Cloud Hosting vs. Shared Hosting: Which Is the Best Option? – MakeUseOf

People can’t find your website if you don’t host it on the internet. Web hosting is like renting a space somewhere and giving out its address so people can find you.

You can host your website using any of the hosting services out there. But cloud and shared hosting are still the most popular forms, and many websites on the internet rely on one of them.

You’ve probably heard about them. But what does it mean to host your website on the cloud or through a shared service? And which is better?

Standing web servers

Shared hosting uses a form of distributed resources to serve websites it hosts. Many of the websites you find on the internet run on shared hosting.

Shared hosting, however, stacks multiple websites on a single server. So when you create a website using shared hosting, it shares space and resources like bandwidth, database storage, and mail space, among others, with other websites hosted on that server.

One of the constraints of shared hosting is that instead of getting an expanse of servers to yourself, you choose the portion you want from a single one, and the hosting provider allocates it to you.

Shared hosting is easy to maintain as the hosting provider manages most of the resources and technicalities behind the scene.

However, this pooling of resources with other websites can result in unnecessary competition for space, bandwidth, database storage, and performance. In essence, another site that outperforms yours might dominate the server that hosts your website, causing a reduction in your website’s performance.

Additionally, since shared hosting revolves around a single server, it means server downtime renders all websites on it inaccessible as well.

What’s Cloud Hosting?

A hand touching the cloud

Although it recently gained more popularity, the idea of cloud computing has been around for over six decades now.

With Amazon offering its virtual Elastic Compute Cloud (EC2) servers for the first time in 2006, other tech giants, including Google, Microsoft, and many others have also swung into action, providing their cloud solutions as well.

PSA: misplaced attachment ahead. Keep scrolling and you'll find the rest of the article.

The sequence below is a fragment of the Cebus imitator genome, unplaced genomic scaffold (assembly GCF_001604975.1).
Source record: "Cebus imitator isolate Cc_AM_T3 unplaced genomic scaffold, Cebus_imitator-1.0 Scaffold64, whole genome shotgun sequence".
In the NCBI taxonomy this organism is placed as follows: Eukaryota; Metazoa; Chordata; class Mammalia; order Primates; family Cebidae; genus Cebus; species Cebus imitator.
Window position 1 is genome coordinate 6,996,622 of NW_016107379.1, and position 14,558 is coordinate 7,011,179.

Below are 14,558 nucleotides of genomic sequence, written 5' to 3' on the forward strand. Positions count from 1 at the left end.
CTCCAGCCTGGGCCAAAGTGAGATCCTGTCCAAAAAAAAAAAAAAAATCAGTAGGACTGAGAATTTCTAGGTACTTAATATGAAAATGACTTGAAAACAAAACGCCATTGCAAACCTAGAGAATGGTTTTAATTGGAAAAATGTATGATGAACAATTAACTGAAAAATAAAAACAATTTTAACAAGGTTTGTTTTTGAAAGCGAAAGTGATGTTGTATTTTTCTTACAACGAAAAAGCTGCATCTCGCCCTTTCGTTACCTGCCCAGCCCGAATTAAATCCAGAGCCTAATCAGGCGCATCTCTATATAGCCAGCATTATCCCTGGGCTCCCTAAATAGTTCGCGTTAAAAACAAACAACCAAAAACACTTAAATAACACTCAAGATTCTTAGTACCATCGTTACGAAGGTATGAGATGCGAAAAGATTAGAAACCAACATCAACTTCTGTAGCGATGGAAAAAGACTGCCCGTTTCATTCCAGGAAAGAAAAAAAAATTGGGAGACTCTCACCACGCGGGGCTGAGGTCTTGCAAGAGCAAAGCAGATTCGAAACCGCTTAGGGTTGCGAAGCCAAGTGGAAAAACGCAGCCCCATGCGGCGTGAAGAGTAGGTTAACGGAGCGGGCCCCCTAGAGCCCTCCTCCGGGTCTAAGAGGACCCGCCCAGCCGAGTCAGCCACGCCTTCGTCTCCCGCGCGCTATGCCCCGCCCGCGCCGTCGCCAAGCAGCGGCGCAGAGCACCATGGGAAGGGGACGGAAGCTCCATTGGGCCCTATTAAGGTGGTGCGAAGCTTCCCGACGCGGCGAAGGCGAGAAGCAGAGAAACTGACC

When you host a website on the cloud, it’s available on several remote servers. So instead of sharing resources with many websites on a single server, cloud hosting gives a website access to unlimited resources available from distributed servers.

Cloud hosting achieves this by spreading web servers across several remote locations, also called data centers. That distribution makes all hosting resources readily available.

That’s an advantage because even when one server goes down due to technical issues or maintenance, another remote server picks up your website and keeps it running.

Since servers are anywhere and everywhere, it means there’s more storage space, increased performance, and opportunity to expand. Cloud hosting also comes in different forms, so it’s highly flexible.

Nonetheless, cloud hosting delivers a more scalable and robust architecture that’s easy to maintain. Unlike shared hosting, cloud hosting also offers users the opportunity to add more features to their hosting architecture at any time they decide.

Even then, on most occasions, you don’t have to worry about server maintenance, as the hosting provider does that for you. But that also depends on the type of cloud service you use.

Now that you’re clear on what shared and cloud hosting are, take a look at some differences in their features for a quick recap.

Features of Cloud Hosting

  • It delivers content from various data centers.
  • Cloud hosting offers on-premise solutions and you can add features as you expand. So it’s highly scalable.
  • Unless there’s a fault from the hosting provider, it eliminates server downtime with the help of inter-server data transfer.
  • It relies on virtual servers, so you don’t have to worry about getting extra space for physical servers.
  • Data gets delivered more quickly, as the closest server to you receives and delivers them.
  • If not properly set up, there can be a data breach.
  • A single server holds many websites at once.
  • Although you can expand, there may be some limitations as you can’t exceed what you opted for originally. So it’s not as scalable as cloud hosting.
  • It doesn’t eliminate server downtime as one server hosts many websites at once.
  • Data delivery is slower when compared to cloud hosting.
  • Deployment is easy and less technical.
Coins placed on paper currency

Shared hosting is more subtle when it comes to pricing. As we earlier stated, shared hosting is all about space allocation.